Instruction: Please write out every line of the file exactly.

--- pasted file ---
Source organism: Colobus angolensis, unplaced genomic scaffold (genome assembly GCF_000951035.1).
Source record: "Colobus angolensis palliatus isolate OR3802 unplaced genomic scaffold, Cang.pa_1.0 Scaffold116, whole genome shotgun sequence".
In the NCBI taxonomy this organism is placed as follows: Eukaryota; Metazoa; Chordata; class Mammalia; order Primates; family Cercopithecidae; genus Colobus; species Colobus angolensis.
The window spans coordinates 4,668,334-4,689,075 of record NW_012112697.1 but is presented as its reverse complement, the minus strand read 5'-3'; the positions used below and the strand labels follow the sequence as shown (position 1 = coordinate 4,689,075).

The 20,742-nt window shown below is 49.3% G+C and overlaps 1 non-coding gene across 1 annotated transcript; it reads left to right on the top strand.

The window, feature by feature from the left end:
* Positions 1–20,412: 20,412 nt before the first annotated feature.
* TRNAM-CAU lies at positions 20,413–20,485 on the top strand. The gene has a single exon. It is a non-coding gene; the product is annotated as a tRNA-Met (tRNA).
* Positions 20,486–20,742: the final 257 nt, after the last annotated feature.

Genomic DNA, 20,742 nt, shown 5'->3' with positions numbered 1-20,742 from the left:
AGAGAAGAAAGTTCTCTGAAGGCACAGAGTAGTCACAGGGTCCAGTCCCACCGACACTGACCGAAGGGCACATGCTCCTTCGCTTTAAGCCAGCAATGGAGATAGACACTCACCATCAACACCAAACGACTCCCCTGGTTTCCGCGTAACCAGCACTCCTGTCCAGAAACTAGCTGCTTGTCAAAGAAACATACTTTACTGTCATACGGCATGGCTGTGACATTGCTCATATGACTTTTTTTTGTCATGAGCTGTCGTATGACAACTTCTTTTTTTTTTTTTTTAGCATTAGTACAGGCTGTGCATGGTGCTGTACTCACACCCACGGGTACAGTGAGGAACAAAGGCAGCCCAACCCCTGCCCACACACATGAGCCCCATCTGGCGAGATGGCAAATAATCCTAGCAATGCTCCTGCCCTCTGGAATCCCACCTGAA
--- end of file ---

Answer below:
Source organism: Colobus angolensis, unplaced genomic scaffold (genome assembly GCF_000951035.1).
Source record: "Colobus angolensis palliatus isolate OR3802 unplaced genomic scaffold, Cang.pa_1.0 Scaffold116, whole genome shotgun sequence".
In the NCBI taxonomy this organism is placed as follows: Eukaryota; Metazoa; Chordata; class Mammalia; order Primates; family Cercopithecidae; genus Colobus; species Colobus angolensis.
The window spans coordinates 4,668,334-4,689,075 of record NW_012112697.1 but is presented as its reverse complement, the minus strand read 5'-3'; the positions used below and the strand labels follow the sequence as shown (position 1 = coordinate 4,689,075).

The 20,742-nt window shown below is 49.3% G+C and overlaps 1 non-coding gene across 1 annotated transcript; it reads left to right on the top strand.

The window, feature by feature from the left end:
* Positions 1–20,412: 20,412 nt before the first annotated feature.
* TRNAM-CAU lies at positions 20,413–20,485 on the top strand. The gene has a single exon. It is a non-coding gene; the product is annotated as a tRNA-Met (tRNA).
* Positions 20,486–20,742: the final 257 nt, after the last annotated feature.

Genomic DNA, 20,742 nt, shown 5'->3' with positions numbered 1-20,742 from the left:
AGAGAAGAAAGTTCTCTGAAGGCACAGAGTAGTCACAGGGTCCAGTCCCACCGACACTGACCGAAGGGCACATGCTCCTTCGCTTTAAGCCAGCAATGGAGATAGACACTCACCATCAACACCAAACGACTCCCCTGGTTTCCGCGTAACCAGCACTCCTGTCCAGAAACTAGCTGCTTGTCAAAGAAACATACTTTACTGTCATACGGCATGGCTGTGACATTGCTCATATGACTTTTTTTTGTCATGAGCTGTCGTATGACAACTTCTTTTTTTTTTTTTTTAGCATTAGTACAGGCTGTGCATGGTGCTGTACTCACACCCACGGGTACAGTGAGGAACAAAGGCAGCCCAACCCCTGCCCACACACATGAGCCCCATCTGGCGAGATGGCAAATAATCCTAGCAATGCTCCTGCCCTCTGGAATCCCACCTGAA